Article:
Hypocrisy in democracy: Abysmal setbacks of the district caucuses

Last Sunday, my brother and I got up at the crack of dawn and spent four hours shoveling a truly massive amount of horse crap. Why? Because he and I were Sanders delegates to the 45th Legislative District Caucus and he needed to get the work done before the caucus started. We got done just in time and rushed off to the caucus, still in work pants and galoshes and smelling of horse. Turns out, we needn’t have bothered to hurry.

The caucus was a mess. Hurry up and wait was the order of the day. Nobody, not even volunteers, seemed to know what was going on. Apparently, new protocols had been handed down from the state party only days before the event itself, so people weren’t trained in the new rules. Frustrations abounded but for me and many others, the worst frustration stemmed from an irony.

Organizers spoke, again and again, about the Democratic Party’s dedication to serving the historically disenfranchised. Ironic, then, that the caucus was so inaccessible to so many of those groups.
At both the 45th and 48th district caucuses, there was no ASL translation and no captioning. Both of these measures are common means to improve accessibility for the deaf and hearing-impaired.

Real-time ASL translation has been used everywhere during this election. The New York Mayor has an ASL translator with him at press conferences. Sanders rallies have them as well. So does Obama. For God’s sake, Ron Paul uses a translator. So why is it that this basic accessibility measure was conspicuously absent at a meeting of the Democratic Party in one of the most liberal counties in one of the most liberal states in the country?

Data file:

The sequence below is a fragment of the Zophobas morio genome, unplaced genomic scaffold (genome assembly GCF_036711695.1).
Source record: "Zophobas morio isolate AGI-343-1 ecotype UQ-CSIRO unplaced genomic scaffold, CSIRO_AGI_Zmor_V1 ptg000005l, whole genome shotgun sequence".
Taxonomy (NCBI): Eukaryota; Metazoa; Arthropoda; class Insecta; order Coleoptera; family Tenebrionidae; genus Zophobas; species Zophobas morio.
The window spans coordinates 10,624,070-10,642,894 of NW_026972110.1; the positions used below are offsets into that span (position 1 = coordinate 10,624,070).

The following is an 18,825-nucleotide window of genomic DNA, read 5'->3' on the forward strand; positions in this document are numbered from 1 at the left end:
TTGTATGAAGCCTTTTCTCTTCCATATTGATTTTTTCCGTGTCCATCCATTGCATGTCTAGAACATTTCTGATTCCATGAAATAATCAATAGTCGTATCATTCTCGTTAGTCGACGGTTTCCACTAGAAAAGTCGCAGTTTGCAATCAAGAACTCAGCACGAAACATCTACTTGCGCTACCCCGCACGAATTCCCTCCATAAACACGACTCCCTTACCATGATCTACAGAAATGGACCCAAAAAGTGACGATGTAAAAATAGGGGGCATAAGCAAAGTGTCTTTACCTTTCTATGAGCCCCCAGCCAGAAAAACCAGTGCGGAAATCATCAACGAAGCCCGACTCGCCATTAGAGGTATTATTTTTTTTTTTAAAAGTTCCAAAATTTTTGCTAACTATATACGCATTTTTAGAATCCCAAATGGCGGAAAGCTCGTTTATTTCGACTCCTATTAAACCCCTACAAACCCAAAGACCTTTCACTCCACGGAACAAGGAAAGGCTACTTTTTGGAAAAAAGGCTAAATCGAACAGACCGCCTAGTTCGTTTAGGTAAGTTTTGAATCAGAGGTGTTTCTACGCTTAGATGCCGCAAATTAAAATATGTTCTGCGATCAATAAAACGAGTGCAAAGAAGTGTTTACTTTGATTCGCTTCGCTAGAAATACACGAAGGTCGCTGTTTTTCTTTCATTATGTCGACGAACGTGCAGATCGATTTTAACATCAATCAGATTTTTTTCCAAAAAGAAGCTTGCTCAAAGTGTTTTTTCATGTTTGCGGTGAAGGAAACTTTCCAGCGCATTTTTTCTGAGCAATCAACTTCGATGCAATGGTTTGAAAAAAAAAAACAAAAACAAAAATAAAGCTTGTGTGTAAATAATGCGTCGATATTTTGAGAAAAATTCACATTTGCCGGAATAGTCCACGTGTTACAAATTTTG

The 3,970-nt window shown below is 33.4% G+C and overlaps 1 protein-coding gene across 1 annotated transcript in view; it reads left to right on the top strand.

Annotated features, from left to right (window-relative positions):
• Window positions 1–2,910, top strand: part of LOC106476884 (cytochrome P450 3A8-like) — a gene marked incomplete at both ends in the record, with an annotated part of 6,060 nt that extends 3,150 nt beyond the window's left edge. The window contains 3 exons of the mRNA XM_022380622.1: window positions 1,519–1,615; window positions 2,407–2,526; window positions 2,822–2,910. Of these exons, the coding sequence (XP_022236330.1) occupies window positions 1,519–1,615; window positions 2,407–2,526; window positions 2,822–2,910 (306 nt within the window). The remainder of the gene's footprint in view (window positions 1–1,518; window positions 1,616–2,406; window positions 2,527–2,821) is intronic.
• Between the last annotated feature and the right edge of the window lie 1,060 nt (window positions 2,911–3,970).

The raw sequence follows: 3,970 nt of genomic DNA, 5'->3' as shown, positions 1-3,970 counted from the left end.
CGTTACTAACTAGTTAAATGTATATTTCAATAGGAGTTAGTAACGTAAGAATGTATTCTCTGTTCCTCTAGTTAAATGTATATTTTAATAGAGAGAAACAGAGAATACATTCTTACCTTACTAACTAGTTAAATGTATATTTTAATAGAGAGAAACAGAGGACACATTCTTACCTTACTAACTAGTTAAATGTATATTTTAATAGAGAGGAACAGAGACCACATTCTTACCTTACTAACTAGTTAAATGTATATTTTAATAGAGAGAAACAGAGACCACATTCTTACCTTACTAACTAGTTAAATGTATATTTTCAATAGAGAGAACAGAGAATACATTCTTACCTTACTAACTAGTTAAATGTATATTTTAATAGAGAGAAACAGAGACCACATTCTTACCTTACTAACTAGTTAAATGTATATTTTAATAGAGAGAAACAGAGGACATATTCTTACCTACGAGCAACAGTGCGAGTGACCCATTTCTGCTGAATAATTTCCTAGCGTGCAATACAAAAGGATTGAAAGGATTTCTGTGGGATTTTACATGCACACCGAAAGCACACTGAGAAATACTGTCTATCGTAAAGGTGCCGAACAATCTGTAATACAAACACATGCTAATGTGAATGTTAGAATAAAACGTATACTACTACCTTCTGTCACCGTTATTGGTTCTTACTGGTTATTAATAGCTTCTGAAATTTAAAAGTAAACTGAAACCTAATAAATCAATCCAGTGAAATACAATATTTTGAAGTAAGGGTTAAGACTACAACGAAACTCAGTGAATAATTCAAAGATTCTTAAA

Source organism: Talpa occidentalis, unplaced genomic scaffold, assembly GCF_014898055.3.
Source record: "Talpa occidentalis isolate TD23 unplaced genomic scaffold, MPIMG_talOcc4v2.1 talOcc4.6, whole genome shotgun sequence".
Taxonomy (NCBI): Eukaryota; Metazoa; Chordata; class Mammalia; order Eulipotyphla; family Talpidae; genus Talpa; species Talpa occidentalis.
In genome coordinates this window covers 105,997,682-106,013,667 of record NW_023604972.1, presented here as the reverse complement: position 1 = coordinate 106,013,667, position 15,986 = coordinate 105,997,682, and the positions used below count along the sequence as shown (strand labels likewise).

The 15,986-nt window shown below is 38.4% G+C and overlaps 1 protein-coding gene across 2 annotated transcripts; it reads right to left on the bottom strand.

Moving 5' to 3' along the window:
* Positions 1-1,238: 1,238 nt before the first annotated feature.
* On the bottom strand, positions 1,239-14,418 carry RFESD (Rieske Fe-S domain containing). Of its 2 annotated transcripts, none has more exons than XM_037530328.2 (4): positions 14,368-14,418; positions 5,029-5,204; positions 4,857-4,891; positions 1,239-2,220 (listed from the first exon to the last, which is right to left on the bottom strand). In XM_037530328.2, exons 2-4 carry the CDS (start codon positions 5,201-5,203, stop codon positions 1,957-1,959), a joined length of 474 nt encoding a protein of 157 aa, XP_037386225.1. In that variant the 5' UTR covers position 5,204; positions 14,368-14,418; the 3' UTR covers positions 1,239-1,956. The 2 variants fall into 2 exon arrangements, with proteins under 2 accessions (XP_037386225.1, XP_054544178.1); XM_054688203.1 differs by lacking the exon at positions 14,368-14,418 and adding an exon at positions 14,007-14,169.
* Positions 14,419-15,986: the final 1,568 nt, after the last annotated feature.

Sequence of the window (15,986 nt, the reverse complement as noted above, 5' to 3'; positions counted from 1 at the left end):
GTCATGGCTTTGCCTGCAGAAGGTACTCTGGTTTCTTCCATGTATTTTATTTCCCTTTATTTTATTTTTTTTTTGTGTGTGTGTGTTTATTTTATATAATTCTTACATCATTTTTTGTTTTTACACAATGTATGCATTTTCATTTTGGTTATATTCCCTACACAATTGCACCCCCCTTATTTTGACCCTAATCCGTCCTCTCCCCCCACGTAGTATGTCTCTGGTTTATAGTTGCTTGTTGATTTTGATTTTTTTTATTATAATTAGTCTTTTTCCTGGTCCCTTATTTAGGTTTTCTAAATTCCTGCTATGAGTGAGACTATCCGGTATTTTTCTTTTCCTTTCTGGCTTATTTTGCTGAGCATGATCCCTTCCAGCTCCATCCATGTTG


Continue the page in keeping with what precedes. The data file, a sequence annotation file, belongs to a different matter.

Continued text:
The failures didn’t stop there either. The chronically ill, the chronically pained and the neurodivergent were also screwed over by the caucus as well, in a variety of ways. Lack of air conditioning made it difficult for those with sensory processing disorders to remain present and several were forced to leave the 48th district. The metal chairs and benches provided for seating were awful for those with chronic back pain, movement impairments or other physical ailments.

The caucus itself ran hours over the stated ending time. This was a huge strain on people who have limited mental energy to get through the day. This includes autistic folks, people with chronic illnesses and a lot of generally neurodivergent individuals. Poor organization and constant confusion about what was going on at a given moment made those with social anxiety disorders unable to remain in the space without a risk of panic attacks and other problems.

Given that one of the platforms ratified for the legislative agenda at the caucus was a disability rights effort, this is particularly frustrating.

Disabled folks weren’t the only ones being hurt by the same organization that regularly pats itself on the back for supporting them. The poor organization which caused the caucuses to run hours over their designated stopping point harmed the attendees who worked on Sunday.

Many had to leave in order to make it to their jobs, leaving before the caucus even reached the point that we began to address the entire reason for being there in the first place, which was the election of delegates to continue on to the next level of caucuses. At both the 48th and 45th District Caucus, the elections began at 6 p.m., an hour after the caucuses were supposed to be over.

In a general email, the Chair of the 48th District Caucus issued an apology, saying that the registration process was a catastrophic failure. He acknowledged that people had disabilities and medical conditions exacerbated by the poor organization and the caucus running over time. These failures would be irritating anywhere, but when an organization that repeatedly praises itself for its support of the disenfranchised fails this badly, it becomes infuriating.